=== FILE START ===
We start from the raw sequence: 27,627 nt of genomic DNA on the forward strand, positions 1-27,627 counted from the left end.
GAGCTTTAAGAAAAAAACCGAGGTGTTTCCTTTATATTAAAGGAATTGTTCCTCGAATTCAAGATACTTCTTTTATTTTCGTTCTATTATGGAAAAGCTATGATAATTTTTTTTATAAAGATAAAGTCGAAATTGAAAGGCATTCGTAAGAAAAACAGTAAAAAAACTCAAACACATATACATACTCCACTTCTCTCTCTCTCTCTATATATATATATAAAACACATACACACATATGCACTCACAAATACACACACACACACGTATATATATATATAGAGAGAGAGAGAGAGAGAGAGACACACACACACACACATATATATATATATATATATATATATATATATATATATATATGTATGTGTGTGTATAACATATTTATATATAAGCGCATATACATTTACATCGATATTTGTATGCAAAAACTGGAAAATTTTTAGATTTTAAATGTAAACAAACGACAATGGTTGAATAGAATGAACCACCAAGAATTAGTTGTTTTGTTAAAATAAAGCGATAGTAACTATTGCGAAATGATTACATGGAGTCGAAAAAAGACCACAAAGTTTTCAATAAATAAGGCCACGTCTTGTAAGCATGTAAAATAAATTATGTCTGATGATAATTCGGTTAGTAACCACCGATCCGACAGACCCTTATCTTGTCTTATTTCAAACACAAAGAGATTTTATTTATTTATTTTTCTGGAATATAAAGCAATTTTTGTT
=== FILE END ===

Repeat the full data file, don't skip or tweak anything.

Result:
We start from the raw sequence: 27,627 nt of genomic DNA on the forward strand, positions 1-27,627 counted from the left end.
GAGCTTTAAGAAAAAAACCGAGGTGTTTCCTTTATATTAAAGGAATTGTTCCTCGAATTCAAGATACTTCTTTTATTTTCGTTCTATTATGGAAAAGCTATGATAATTTTTTTTATAAAGATAAAGTCGAAATTGAAAGGCATTCGTAAGAAAAACAGTAAAAAAACTCAAACACATATACATACTCCACTTCTCTCTCTCTCTCTATATATATATATAAAACACATACACACATATGCACTCACAAATACACACACACACACGTATATATATATATAGAGAGAGAGAGAGAGAGAGAGACACACACACACACACATATATATATATATATATATATATATATATATATATATATATGTATGTGTGTGTATAACATATTTATATATAAGCGCATATACATTTACATCGATATTTGTATGCAAAAACTGGAAAATTTTTAGATTTTAAATGTAAACAAACGACAATGGTTGAATAGAATGAACCACCAAGAATTAGTTGTTTTGTTAAAATAAAGCGATAGTAACTATTGCGAAATGATTACATGGAGTCGAAAAAAGACCACAAAGTTTTCAATAAATAAGGCCACGTCTTGTAAGCATGTAAAATAAATTATGTCTGATGATAATTCGGTTAGTAACCACCGATCCGACAGACCCTTATCTTGTCTTATTTCAAACACAAAGAGATTTTATTTATTTATTTTTCTGGAATATAAAGCAATTTTTGTT